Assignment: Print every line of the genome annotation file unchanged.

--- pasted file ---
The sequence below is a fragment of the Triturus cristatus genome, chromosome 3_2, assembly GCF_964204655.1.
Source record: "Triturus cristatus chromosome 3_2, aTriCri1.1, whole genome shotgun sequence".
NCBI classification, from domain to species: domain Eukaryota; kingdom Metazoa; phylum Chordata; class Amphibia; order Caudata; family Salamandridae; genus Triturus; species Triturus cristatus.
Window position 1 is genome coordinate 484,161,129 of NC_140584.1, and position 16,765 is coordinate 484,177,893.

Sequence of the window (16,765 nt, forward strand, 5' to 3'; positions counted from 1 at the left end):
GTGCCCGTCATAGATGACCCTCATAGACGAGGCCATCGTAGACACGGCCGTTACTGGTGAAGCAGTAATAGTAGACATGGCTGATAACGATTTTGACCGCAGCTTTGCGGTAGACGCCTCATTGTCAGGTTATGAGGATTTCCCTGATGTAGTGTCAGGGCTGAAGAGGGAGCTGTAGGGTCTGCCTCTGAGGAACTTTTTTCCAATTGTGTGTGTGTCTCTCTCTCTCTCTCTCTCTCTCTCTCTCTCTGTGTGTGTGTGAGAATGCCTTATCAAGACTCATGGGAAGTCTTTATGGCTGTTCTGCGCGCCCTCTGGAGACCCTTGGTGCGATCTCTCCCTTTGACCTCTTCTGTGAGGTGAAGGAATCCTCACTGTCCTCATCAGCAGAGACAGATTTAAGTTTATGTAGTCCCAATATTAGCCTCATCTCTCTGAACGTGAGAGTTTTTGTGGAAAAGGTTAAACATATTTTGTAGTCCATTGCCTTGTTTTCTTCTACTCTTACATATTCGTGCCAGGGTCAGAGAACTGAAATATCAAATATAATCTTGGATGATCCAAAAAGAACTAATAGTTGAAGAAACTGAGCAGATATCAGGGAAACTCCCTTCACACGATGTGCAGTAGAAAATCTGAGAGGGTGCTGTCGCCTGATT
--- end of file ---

The sequence below is a fragment of the Triturus cristatus genome, chromosome 3_2, assembly GCF_964204655.1.
Source record: "Triturus cristatus chromosome 3_2, aTriCri1.1, whole genome shotgun sequence".
NCBI classification, from domain to species: domain Eukaryota; kingdom Metazoa; phylum Chordata; class Amphibia; order Caudata; family Salamandridae; genus Triturus; species Triturus cristatus.
Window position 1 is genome coordinate 484,161,129 of NC_140584.1, and position 16,765 is coordinate 484,177,893.

Sequence of the window (16,765 nt, forward strand, 5' to 3'; positions counted from 1 at the left end):
GTGCCCGTCATAGATGACCCTCATAGACGAGGCCATCGTAGACACGGCCGTTACTGGTGAAGCAGTAATAGTAGACATGGCTGATAACGATTTTGACCGCAGCTTTGCGGTAGACGCCTCATTGTCAGGTTATGAGGATTTCCCTGATGTAGTGTCAGGGCTGAAGAGGGAGCTGTAGGGTCTGCCTCTGAGGAACTTTTTTCCAATTGTGTGTGTGTCTCTCTCTCTCTCTCTCTCTCTCTCTCTCTCTGTGTGTGTGTGAGAATGCCTTATCAAGACTCATGGGAAGTCTTTATGGCTGTTCTGCGCGCCCTCTGGAGACCCTTGGTGCGATCTCTCCCTTTGACCTCTTCTGTGAGGTGAAGGAATCCTCACTGTCCTCATCAGCAGAGACAGATTTAAGTTTATGTAGTCCCAATATTAGCCTCATCTCTCTGAACGTGAGAGTTTTTGTGGAAAAGGTTAAACATATTTTGTAGTCCATTGCCTTGTTTTCTTCTACTCTTACATATTCGTGCCAGGGTCAGAGAACTGAAATATCAAATATAATCTTGGATGATCCAAAAAGAACTAATAGTTGAAGAAACTGAGCAGATATCAGGGAAACTCCCTTCACACGATGTGCAGTAGAAAATCTGAGAGGGTGCTGTCGCCTGATT